#FoodWorldOrder, Uncategorized

Trans fat isn’t crooked—and that’s the problem

from foodfreedomgroup.com: Though it’s chemically identical to natural fats, it doesn’t bend. Here’s a clear and simple explanation of why, what it means, and why trans fats are so dangerous. We have been indoctrinated about fats for decades. Starting in the 1950′s, we were inundated with ads about how bad saturated fat is. We were, and still are, advised by our doctors to avoid butter and use margarine, or better yet, avoid fats altogether. Fairly recently, conflicting information has been coming out.

Fat is good for you! At least 25% of your calorie intake should be comprised of it. As you know, veggies are good for you, and if fresh, their oils are healthy, too. With that undeniable fact, it’s been an easy sell to convince people and their doctors that we should avoid saturated fats and eat veggie oils—with “in moderation” tagged on to pay lip service to the (misbegotten) idea that we should keep fat out of our diets. The catch is that little word, fresh. It’s virtually impossible to get fresh vegetable oil to the supermarket shelf. It goes rancid in no time at all. Therefore, it’s processed by hydrogenation. here is, of course, a price paid for this agribusiness profit—your health.  
Isn’t it interesting that, just as the medical system started telling us
that we need to avoid saturated fats and use vegetable fats is when
heart disease started to skyrocket? To fatten agribusiness pockets, we
were told to avoid the fats that are good for us, and eat processed junk
fat.

The first thing to understand is that cell walls consist of about 50% saturated fat. When we eat trans fats, they can replace the saturated fats in cell walls. Cell walls can, and must, be permeable—but only to the right degree. Nutrients pass through the cell wall into the cell, while wastes and toxins pass through them in the opposite direction to be removed from the body. Because trans fats are more stable chemically—the direct result of the hydrogen atoms being on opposite sides of the molecule—they do not interact properly with other molecules. The cell wall itself is not as tightly bound as it should be, making it weak and more permeable than normal. Thus, molecules of toxins that would have been too large to enter a cell may now be able to squeeze through the cell wall and wreak havoc inside.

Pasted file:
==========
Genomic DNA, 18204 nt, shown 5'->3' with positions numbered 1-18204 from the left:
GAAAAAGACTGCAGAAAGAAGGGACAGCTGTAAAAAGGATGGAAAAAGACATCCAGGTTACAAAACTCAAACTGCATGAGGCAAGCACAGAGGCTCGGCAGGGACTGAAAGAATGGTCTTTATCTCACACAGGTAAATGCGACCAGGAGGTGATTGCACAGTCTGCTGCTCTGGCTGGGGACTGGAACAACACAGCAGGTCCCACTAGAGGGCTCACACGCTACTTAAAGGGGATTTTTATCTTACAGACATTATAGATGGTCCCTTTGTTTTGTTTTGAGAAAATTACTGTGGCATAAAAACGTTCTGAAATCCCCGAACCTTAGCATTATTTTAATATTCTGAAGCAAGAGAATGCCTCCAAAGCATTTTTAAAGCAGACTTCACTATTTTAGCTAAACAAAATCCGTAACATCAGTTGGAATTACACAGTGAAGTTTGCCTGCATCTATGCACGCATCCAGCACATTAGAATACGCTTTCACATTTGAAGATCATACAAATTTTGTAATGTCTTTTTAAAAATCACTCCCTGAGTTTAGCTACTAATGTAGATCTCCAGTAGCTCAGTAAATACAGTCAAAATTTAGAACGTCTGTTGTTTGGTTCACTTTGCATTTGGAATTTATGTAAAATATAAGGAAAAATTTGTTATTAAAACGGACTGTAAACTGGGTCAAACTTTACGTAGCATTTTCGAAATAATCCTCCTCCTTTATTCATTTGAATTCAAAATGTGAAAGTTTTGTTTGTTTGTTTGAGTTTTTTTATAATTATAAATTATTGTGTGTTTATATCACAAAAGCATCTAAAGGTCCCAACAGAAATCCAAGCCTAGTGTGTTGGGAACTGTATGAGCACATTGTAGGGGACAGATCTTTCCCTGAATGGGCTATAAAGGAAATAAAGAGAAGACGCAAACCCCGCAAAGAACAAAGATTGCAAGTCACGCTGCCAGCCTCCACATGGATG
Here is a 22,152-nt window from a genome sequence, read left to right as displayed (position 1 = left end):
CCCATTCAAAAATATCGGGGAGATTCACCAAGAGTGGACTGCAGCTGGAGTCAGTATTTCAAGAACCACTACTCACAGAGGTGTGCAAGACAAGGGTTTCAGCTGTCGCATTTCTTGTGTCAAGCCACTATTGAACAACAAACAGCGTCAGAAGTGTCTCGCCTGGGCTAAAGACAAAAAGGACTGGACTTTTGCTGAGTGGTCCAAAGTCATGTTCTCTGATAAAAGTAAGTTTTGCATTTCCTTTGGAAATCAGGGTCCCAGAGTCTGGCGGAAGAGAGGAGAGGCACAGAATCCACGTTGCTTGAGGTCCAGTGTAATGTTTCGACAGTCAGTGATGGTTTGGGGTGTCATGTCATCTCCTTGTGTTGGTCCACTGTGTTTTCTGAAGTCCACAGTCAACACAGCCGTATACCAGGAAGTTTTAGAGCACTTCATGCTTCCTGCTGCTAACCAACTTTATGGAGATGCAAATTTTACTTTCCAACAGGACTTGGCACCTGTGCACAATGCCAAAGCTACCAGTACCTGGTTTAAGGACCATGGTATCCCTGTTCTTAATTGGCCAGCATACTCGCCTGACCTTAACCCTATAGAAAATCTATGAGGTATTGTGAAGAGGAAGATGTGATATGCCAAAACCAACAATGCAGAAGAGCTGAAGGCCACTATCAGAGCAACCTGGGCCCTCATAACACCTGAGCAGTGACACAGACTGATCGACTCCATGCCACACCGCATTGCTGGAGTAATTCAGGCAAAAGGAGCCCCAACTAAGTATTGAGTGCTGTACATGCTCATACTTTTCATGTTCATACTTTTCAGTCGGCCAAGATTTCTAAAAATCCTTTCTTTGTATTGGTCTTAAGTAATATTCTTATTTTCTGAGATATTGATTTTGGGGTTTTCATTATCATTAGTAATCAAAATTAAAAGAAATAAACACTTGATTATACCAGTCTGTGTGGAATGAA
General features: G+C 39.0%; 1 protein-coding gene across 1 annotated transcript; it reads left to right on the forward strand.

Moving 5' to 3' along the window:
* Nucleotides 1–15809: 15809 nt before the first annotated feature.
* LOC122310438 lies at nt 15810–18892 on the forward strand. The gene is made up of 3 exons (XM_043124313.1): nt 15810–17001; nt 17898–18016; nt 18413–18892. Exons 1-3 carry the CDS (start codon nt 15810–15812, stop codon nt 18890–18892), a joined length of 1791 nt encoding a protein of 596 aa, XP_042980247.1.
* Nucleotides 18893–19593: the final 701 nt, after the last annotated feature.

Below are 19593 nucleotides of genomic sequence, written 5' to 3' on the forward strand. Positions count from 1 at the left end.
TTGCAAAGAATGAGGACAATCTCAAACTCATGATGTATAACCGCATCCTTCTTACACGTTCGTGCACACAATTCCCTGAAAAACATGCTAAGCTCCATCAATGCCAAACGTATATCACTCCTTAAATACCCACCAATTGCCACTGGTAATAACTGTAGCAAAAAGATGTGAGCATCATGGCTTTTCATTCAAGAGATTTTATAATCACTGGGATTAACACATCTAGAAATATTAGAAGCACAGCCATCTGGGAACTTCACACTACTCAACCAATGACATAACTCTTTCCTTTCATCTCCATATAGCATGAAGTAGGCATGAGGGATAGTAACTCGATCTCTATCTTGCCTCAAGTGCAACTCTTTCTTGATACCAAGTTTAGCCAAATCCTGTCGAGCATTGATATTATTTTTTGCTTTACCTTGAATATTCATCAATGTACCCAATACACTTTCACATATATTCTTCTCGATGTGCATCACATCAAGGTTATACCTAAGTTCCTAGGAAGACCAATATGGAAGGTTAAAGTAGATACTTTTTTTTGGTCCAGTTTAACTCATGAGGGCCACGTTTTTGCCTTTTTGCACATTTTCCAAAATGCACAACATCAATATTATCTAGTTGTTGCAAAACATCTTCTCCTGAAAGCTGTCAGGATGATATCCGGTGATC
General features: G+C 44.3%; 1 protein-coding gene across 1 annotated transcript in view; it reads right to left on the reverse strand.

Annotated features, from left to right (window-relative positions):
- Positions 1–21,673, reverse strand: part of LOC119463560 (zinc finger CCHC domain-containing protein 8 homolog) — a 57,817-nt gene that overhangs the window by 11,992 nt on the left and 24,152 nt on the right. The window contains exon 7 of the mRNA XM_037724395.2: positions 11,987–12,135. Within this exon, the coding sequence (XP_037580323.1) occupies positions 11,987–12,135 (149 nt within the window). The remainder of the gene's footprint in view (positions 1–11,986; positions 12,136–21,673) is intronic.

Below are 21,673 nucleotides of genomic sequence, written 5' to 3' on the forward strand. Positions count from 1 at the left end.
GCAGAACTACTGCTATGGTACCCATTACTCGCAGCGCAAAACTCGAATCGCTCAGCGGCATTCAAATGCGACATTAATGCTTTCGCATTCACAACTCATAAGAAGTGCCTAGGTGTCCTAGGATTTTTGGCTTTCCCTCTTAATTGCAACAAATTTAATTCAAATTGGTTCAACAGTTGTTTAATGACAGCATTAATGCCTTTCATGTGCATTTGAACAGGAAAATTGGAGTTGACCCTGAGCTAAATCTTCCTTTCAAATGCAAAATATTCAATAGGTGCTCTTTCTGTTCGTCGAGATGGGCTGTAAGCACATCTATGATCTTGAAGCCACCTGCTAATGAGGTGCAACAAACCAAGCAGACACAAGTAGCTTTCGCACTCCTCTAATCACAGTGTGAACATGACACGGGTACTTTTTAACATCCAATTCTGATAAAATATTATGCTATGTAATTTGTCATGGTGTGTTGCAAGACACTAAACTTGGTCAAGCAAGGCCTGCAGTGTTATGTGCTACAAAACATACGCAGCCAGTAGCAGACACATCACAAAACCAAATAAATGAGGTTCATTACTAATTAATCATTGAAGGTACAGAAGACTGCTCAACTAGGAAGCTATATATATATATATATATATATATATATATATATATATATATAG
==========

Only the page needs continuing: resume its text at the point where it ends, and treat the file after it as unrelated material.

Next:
Many substances move in and out of cells via messages exchanged through the cell wall. They function by chemical signals or exchanges, or by shape. Trans fats are less chemically active, so the proper signal exchanges cannot be made and normal cell communication cannot occur. Trans fats are also shaped differently, so molecules can be stuck either inside or outside the cells. When trans fats replace saturated ones, critical nutrients may not be able to enter cells and toxins may not be able to exit. The result is a deranged metabolism, which affects every aspect of health. Aside from composing half of cell walls, saturated fats play many other important roles in the body. They’re needed for energy, hormones, and signaling, such as communication to allow or refuse entry to a cell.

Trans fats, whether fully or partially hydrogenated, are not simply foods from which nutrition has been leached. They’re poison. To suggest that partially hydrogenated oils are okay is like suggesting that it’s better to take one poison because it’s less poisonous than another. Both are poisons. When you consider how heavily vegetable oils have been pushed—virtually defined as the key to good health—it isn’t difficult to see why cancer, heart disease, and many other chronic diseases have become so common.

#PumpUpThaVolume: March 15, 2019